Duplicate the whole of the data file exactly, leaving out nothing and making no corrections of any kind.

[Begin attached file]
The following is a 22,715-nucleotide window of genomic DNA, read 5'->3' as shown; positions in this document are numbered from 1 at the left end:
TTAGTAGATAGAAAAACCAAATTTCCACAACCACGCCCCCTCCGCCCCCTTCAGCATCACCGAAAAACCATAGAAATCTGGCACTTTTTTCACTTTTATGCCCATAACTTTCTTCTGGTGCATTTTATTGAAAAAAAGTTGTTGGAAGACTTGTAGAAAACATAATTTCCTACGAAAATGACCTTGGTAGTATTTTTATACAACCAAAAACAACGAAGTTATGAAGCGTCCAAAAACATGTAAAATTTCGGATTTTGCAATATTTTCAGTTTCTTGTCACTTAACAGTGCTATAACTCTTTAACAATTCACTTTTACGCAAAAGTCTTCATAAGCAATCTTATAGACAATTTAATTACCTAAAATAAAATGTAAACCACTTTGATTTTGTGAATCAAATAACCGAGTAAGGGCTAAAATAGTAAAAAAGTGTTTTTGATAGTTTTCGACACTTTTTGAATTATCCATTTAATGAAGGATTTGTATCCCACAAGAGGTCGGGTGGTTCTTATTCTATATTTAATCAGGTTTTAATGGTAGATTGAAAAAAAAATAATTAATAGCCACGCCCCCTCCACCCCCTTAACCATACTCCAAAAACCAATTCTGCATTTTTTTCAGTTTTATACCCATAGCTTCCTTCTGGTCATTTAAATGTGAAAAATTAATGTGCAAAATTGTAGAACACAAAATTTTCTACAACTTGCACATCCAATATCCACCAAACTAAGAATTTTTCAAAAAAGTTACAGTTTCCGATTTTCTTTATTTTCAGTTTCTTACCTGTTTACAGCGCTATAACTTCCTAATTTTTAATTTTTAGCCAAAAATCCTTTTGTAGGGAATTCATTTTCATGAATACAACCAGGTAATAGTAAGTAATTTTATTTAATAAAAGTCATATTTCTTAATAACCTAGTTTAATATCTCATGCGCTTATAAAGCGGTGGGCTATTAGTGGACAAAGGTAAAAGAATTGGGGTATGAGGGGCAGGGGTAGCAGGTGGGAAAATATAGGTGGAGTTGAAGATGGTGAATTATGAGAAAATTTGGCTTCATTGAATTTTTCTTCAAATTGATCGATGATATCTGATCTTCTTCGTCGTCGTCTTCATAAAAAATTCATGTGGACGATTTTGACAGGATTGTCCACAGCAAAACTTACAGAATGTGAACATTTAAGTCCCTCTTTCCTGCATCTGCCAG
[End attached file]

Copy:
The following is a 22,715-nucleotide window of genomic DNA, read 5'->3' as shown; positions in this document are numbered from 1 at the left end:
TTAGTAGATAGAAAAACCAAATTTCCACAACCACGCCCCCTCCGCCCCCTTCAGCATCACCGAAAAACCATAGAAATCTGGCACTTTTTTCACTTTTATGCCCATAACTTTCTTCTGGTGCATTTTATTGAAAAAAAGTTGTTGGAAGACTTGTAGAAAACATAATTTCCTACGAAAATGACCTTGGTAGTATTTTTATACAACCAAAAACAACGAAGTTATGAAGCGTCCAAAAACATGTAAAATTTCGGATTTTGCAATATTTTCAGTTTCTTGTCACTTAACAGTGCTATAACTCTTTAACAATTCACTTTTACGCAAAAGTCTTCATAAGCAATCTTATAGACAATTTAATTACCTAAAATAAAATGTAAACCACTTTGATTTTGTGAATCAAATAACCGAGTAAGGGCTAAAATAGTAAAAAAGTGTTTTTGATAGTTTTCGACACTTTTTGAATTATCCATTTAATGAAGGATTTGTATCCCACAAGAGGTCGGGTGGTTCTTATTCTATATTTAATCAGGTTTTAATGGTAGATTGAAAAAAAAATAATTAATAGCCACGCCCCCTCCACCCCCTTAACCATACTCCAAAAACCAATTCTGCATTTTTTTCAGTTTTATACCCATAGCTTCCTTCTGGTCATTTAAATGTGAAAAATTAATGTGCAAAATTGTAGAACACAAAATTTTCTACAACTTGCACATCCAATATCCACCAAACTAAGAATTTTTCAAAAAAGTTACAGTTTCCGATTTTCTTTATTTTCAGTTTCTTACCTGTTTACAGCGCTATAACTTCCTAATTTTTAATTTTTAGCCAAAAATCCTTTTGTAGGGAATTCATTTTCATGAATACAACCAGGTAATAGTAAGTAATTTTATTTAATAAAAGTCATATTTCTTAATAACCTAGTTTAATATCTCATGCGCTTATAAAGCGGTGGGCTATTAGTGGACAAAGGTAAAAGAATTGGGGTATGAGGGGCAGGGGTAGCAGGTGGGAAAATATAGGTGGAGTTGAAGATGGTGAATTATGAGAAAATTTGGCTTCATTGAATTTTTCTTCAAATTGATCGATGATATCTGATCTTCTTCGTCGTCGTCTTCATAAAAAATTCATGTGGACGATTTTGACAGGATTGTCCACAGCAAAACTTACAGAATGTGAACATTTAAGTCCCTCTTTCCTGCATCTGCCAG